Cooking and Human Evolution
Geoff Watts follows an archaeological theme, beginning at a critical stage of human evolution about 1.9 million years ago. Our ancestors then were unlike any other ape. Not only were they walking upright, but their mouths and teeth were smaller and their digestive tracts shorter - just like modern humans. Harvard anthropologist Richard Wrangham thinks that was possible because of cooking. Cooked food is easier to chew and digest, freeing up time for other activities, and requiring patience, ingenuity and division of labour around the cooking fire.
Another revolution occurred a mere 10,000 years ago, with the Neolithic revolution and the dawn of settled agriculture. Dr Tamsin O'Connell of Cambridge University describes how the change of diet left its traces in bones and how she can distinguish between diets based around different crops, meat or seafood.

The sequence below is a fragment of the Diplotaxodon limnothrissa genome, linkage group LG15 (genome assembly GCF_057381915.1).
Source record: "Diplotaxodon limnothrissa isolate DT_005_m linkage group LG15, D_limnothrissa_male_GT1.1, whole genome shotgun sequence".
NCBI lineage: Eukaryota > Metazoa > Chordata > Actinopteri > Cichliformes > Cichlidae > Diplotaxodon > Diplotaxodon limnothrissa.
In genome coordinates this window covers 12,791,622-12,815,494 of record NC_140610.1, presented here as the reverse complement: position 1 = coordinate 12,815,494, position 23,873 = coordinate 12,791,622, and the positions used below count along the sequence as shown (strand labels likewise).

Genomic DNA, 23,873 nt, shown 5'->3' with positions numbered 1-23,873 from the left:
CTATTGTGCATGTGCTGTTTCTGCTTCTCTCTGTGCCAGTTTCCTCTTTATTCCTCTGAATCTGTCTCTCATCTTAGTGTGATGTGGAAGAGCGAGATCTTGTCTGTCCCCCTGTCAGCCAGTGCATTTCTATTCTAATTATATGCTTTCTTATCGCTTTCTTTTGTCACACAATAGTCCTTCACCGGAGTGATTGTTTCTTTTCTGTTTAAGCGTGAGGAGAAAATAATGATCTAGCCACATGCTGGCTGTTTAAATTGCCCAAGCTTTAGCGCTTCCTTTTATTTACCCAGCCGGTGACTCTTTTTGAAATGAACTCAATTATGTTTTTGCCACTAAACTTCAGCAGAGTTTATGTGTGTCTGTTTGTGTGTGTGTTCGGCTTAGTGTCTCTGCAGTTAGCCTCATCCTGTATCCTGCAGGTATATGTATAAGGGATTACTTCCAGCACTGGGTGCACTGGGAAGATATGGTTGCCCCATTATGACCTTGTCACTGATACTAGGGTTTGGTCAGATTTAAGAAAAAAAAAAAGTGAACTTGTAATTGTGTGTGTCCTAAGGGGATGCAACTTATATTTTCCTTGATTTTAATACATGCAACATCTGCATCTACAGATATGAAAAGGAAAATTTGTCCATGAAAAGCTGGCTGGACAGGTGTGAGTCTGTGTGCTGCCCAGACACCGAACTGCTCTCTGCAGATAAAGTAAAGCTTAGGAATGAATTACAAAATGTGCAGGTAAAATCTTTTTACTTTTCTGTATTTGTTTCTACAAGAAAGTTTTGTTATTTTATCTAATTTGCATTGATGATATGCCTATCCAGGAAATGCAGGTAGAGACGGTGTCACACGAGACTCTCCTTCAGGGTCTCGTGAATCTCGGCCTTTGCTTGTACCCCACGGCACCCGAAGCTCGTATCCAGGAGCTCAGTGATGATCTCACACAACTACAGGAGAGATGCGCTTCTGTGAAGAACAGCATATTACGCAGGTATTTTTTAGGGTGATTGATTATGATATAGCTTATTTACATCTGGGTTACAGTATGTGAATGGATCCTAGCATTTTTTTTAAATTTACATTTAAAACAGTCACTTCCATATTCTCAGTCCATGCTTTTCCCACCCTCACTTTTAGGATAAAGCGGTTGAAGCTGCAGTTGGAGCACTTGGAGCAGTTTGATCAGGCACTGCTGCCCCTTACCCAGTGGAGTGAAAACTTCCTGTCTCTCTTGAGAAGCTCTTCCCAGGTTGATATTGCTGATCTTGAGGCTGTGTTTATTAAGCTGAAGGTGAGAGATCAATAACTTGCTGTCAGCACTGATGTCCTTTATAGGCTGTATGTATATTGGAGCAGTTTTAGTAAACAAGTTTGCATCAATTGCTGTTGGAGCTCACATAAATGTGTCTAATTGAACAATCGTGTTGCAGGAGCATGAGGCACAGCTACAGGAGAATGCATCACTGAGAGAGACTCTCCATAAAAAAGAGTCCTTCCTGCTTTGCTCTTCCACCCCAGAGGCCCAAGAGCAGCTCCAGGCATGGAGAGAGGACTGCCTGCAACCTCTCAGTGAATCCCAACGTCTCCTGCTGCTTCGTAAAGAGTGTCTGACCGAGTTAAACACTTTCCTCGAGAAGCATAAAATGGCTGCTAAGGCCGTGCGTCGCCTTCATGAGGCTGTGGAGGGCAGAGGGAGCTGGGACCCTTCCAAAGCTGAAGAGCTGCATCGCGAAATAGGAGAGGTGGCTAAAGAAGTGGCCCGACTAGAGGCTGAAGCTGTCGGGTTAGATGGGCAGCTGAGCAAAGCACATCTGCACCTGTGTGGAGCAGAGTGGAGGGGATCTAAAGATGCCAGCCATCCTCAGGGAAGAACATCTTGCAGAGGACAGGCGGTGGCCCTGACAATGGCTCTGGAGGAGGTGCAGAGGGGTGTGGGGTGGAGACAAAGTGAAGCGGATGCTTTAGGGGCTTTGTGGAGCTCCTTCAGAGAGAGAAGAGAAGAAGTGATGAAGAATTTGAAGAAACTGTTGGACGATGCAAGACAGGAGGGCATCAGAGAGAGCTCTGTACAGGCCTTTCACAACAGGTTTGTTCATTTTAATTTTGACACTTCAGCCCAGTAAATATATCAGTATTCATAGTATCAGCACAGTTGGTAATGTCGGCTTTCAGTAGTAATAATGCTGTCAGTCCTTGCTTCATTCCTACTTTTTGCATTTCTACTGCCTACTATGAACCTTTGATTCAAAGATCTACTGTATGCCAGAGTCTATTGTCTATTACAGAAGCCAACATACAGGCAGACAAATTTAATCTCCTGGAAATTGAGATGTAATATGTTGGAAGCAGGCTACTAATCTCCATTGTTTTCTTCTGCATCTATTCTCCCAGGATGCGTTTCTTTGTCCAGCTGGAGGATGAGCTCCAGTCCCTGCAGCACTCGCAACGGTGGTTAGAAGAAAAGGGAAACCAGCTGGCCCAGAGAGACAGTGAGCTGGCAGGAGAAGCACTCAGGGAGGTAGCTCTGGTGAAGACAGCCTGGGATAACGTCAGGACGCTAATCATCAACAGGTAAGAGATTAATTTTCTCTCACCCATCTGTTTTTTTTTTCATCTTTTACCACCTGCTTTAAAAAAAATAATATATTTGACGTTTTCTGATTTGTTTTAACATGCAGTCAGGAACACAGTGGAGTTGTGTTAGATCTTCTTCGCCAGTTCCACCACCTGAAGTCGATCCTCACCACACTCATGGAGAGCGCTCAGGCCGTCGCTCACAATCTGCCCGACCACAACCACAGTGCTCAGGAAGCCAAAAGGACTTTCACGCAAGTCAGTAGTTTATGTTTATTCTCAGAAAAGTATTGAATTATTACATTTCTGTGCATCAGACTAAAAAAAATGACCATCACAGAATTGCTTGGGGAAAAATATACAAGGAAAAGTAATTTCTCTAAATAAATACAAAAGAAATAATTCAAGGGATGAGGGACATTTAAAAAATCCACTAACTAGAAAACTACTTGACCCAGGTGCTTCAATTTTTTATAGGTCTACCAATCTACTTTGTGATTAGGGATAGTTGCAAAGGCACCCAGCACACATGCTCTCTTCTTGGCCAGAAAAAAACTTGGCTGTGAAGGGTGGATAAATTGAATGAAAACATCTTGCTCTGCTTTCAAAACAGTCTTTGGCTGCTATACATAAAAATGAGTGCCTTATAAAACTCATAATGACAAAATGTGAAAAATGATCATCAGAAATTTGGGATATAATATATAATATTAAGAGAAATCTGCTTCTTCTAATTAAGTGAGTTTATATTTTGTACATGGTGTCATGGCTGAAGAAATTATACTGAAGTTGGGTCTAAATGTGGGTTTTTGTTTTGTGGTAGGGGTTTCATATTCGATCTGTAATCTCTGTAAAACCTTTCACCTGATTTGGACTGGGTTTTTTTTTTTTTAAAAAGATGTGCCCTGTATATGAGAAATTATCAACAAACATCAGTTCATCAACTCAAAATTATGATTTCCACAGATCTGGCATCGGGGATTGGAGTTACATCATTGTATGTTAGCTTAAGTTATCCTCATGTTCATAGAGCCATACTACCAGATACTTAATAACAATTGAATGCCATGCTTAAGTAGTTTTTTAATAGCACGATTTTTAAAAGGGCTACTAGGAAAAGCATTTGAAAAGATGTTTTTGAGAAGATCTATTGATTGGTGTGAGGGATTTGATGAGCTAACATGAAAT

Archaeologists are now exploring the oldest Atlantis - a Mycenaean city submerged beneath the Mediterranean. The ruins of Pavlopetri were discovered off the Greek coast in 1967, but now Dr Jon Henderson of Nottingham University is surveying them for the first time and has shown that they date back almost 5,000 years, through the Bronze Age and into the Neolithic.
The underwater search continues almost to modern times, with the quest to trace the lost ships of Sir John Franklin's ill-fated 1845 expedition to the frozen waters of the North West Passage. Robert Grenier of Parks Canada is leading the search, and meets Geoff at an exhibition about the North West Passage at the National Maritime Museum in Greenwich.